It is also very expensive and time-consuming. The National Ocean and Atmospheric Administration “NOAA” has estimated that to clean only 1% of the patch, it should require 67 ships and 1 year to complete the mission.

However, some people never lose hope!

Ben Lecomte a 52 years old long-distance swimmer, decided to swim right inside the garbage patch. He spent 80 days swimming for about 300 nautical miles. And he accomplished it by swimming 8  straight hours each time.

Although he expected to see fully formed plastic items, he was surprised to find a high concentration of microplastics. And the microplastics are not mainly visible on the surface, it goes to 5 meters deep and beyond. He wanted to tell the world about his experience from a swimmer’s perspective. And he hoped that his story will increase people’s awareness to reduce plastic consumption as much as possible.

The Ocean Cleanup Foundation

The Ocean Cleanup Foundation team is doing great efforts trying to solve the issue. They are doing researches all the time. And they used planes and boats to understand the area and find practical solutions to remove plastic waste from the ocean.

The most shocking finding is that the amount of plastic waste in the area is increasing exponentially. And this makes the issue more difficult to resolve.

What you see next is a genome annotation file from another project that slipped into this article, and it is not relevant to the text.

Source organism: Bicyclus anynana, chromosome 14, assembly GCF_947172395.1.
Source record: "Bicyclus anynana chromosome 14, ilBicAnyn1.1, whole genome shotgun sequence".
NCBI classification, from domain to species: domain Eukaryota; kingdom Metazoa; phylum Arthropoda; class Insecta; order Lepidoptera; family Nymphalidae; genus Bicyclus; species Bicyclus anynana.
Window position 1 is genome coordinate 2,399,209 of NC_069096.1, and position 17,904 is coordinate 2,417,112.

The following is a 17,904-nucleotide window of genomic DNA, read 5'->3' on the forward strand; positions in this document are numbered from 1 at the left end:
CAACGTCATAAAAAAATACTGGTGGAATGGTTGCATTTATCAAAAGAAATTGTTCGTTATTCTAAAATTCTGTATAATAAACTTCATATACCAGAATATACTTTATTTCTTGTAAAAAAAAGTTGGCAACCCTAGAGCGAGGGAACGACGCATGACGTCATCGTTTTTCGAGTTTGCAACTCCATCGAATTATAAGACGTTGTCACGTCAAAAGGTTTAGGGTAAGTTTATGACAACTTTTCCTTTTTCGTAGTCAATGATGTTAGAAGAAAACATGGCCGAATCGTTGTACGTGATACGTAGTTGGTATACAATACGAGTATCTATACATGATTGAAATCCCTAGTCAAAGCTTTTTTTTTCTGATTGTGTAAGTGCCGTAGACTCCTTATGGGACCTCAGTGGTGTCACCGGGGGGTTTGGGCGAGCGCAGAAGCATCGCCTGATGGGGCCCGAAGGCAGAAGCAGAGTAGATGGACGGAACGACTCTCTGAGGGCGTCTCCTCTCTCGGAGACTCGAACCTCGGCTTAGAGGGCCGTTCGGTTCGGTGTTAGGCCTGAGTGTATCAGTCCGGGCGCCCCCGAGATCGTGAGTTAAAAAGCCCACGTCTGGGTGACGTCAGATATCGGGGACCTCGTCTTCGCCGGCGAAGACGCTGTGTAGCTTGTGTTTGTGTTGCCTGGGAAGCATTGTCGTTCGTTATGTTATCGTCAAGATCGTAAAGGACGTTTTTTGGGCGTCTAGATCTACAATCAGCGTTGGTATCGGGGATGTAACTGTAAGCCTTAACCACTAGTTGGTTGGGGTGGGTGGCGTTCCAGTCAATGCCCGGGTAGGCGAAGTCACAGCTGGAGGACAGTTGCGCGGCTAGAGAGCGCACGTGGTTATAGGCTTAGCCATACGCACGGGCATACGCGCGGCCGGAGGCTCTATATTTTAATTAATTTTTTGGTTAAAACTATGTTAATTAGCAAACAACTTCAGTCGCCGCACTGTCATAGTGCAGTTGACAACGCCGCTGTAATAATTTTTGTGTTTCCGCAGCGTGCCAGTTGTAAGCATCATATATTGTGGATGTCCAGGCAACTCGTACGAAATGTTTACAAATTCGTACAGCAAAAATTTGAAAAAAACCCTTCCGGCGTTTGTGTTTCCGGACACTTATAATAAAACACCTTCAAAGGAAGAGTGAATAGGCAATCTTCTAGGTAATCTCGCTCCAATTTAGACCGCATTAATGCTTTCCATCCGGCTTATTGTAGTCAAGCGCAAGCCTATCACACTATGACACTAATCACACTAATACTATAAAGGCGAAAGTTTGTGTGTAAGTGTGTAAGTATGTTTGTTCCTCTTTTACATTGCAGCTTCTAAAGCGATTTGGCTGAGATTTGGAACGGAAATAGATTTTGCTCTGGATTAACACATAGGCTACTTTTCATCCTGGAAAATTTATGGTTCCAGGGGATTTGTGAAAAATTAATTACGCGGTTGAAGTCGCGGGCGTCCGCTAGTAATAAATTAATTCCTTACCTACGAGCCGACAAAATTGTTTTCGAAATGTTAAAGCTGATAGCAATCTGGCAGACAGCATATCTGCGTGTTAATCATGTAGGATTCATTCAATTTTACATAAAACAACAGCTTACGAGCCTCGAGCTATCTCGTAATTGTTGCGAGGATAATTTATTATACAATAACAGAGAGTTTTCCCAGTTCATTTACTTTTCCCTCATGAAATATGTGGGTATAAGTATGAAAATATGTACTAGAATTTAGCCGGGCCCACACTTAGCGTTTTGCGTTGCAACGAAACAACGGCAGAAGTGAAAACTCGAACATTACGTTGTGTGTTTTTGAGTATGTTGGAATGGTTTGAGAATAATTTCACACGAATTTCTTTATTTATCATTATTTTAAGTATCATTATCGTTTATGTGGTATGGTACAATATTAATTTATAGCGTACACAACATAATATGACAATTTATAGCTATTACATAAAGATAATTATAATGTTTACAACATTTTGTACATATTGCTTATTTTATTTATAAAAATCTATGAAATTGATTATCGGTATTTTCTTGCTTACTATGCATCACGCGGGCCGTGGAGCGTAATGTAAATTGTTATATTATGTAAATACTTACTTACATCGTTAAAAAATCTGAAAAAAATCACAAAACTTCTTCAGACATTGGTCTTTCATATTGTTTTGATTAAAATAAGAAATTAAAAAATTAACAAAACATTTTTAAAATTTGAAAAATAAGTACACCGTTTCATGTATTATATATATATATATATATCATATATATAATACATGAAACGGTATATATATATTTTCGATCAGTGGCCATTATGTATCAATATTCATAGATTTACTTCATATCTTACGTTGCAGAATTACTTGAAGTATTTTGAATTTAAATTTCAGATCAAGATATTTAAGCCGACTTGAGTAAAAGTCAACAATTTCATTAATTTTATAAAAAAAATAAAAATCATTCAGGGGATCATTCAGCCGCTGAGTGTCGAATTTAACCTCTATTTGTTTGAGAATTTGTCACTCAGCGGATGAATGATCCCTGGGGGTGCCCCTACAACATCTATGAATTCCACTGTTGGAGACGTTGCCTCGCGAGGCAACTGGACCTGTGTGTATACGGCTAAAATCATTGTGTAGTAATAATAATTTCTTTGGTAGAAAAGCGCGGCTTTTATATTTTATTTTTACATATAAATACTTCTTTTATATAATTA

If we spend a lot of money and waste a lot of time trying to remove plastic today, we will keep getting more tomorrow. And what we remove is much less than what is adding up.

Anyways, the foundation is doing its best. And they started to make sustainable products from the plastic they collect, in order to keep funding the cleanup operations.

The foundation also invented The Interceptor. And its mission is to intercept waste from the 1,000 most polluting rivers. They confirm that those rivers are responsible for 80% of ocean plastic pollution.  And their goal is to complete the mission by 2025.

As per the foundation, microplastics sink down into the deep sea. And so far, these microplastic are located in the top 5 meters in the depth of the Great Pacific Garbage Patch. However, if the cleanup is not done on this depth before it goes much deeper, the problem might be impossible to resolve.

How can we help to fix the great pacific garbage patch issue?

So, now you know that it is not a distant issue that we can ignore because we can’t see it. This issue is threatening marine life as well as human life.

Countries can’t keep pouring money to solve the issue, while we keep sending plastic waste to the ocean. They will end up bankrupt, and we will end up still hurting ourselves and our future generations.

You can start today to solve this issue by stopping the use of plastic as much as you can. You need to replace plastic that doesn’t degrade, with biodegradable and sustainable products. And you need to start adopting an eco-friendly lifestyle today!

I hope you found this blog post useful, and I will be happy to read and reply to your thoughts below.